Hull College Financial Crisis
College crisis after investigation reveals £10m deficit
A damning report has revealed that Hull College, part of the Hull College Group, is in major debt and lacks “strategic vision and strong, resolute leadership.”
The report, by the Skills Funding Agency, which provides funding for further education in England, said the college had been issued a notice of concern in November 2016 because the authority had deemed it financially unhealthy.
It had received a ‘good’ financial health rating in 2012/13 but had experienced a sharp decline in performance since then.
The report said Hull College’s operating performance amounted to a deficit of £10m over the past four years, and further deficit of £1m is forecast in the current year. It said that “substantial work” needed to be done to bring the group up to scratch.
The SFA pointed out that the college’s strategy in dealing with the deficit had been year-on-year staff cuts, but that the wage bill still accounted for 78% of its income in its most recent accounts.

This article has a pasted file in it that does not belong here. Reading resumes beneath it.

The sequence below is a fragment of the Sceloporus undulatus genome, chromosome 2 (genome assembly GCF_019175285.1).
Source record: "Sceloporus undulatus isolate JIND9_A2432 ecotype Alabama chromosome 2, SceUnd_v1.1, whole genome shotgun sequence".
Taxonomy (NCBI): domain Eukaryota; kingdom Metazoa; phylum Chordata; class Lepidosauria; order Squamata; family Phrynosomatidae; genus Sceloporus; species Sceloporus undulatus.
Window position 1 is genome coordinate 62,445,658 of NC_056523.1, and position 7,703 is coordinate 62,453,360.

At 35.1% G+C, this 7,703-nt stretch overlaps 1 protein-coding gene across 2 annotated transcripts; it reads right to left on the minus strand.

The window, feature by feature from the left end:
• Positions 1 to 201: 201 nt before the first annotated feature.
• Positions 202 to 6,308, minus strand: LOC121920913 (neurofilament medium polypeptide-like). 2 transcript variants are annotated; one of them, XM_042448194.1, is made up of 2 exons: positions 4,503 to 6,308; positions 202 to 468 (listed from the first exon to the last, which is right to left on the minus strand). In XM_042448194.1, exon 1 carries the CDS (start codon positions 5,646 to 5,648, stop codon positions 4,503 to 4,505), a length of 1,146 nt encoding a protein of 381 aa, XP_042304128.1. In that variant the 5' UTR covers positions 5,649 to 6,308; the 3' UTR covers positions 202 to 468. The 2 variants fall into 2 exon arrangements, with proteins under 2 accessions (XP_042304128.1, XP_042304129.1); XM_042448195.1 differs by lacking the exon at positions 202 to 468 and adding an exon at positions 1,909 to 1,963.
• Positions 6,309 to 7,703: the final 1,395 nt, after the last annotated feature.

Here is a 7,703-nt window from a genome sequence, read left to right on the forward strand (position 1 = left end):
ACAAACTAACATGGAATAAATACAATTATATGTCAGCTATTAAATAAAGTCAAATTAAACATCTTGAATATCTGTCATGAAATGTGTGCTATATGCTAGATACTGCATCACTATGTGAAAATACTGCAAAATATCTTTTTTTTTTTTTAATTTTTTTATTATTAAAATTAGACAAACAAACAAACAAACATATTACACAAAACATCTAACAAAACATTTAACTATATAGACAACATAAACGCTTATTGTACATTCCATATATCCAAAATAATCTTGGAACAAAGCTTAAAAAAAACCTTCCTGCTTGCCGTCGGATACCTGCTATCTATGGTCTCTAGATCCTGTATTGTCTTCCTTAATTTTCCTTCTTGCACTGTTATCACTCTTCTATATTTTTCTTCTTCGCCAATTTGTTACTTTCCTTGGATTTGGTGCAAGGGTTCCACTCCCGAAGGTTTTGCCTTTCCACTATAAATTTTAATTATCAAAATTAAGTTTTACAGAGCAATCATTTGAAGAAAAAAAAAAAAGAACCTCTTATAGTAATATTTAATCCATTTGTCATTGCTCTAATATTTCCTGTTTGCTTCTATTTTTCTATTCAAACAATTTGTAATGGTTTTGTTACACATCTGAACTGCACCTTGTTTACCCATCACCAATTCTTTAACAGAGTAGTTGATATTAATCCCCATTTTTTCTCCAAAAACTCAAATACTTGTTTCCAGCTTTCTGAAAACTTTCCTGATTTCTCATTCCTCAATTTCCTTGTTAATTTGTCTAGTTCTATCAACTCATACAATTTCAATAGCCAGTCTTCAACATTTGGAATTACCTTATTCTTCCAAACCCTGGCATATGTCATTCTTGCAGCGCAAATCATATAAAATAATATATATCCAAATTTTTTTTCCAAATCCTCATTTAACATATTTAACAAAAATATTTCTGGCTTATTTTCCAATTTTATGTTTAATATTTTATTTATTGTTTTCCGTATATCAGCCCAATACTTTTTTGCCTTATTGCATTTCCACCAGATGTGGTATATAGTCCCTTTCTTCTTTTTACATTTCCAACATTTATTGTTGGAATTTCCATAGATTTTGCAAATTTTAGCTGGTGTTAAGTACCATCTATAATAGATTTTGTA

The college, which was awarded a £1m training contract from Siemens had also applied for exceptional funding support in October 2016, which raised alarms at the SFA.
The report stated that although the college had undertaken a restructure of its education and finance departments, “general business expertise is limited.”
It said governors were not made aware in a timely manner that falling student numbers were not only down to “adverse demographic trends” but also the loss of market share.
Hull College said it planned to undertake a management restructure and is planning on appointing a ‘turnaround director’ this year.
The report said: “There is concern at all levels of the organisation that the College lacks strategic vision and strong, resolute leadership and that this is frustrating and demotivating to staff.
“The size of this challenge should not be underestimated and current leadership and governance arrangements need to be improved to meet it.”
The SFA recommended an independent third party review, and that a member of the authority attend board meetings as an observer.
In a statement, Hull College said: “The corporation and leadership team is working with the FE commissioner to put in place a comprehensive and effective action plan to secure the necessary improvement while developing a new transformational strategic plan with staff and key stakeholders focused on providing technical education and training which is highly responsive to employer needs locally, regionally and nationally.”
Hull College operates from three sites in Hull, Goole and Harrogate and enrolled 18,000 students last 2015/16 academic year.
In March 2016 it was set to acquire the Scarborough Campus of the University of Hull, but the deal collapsed.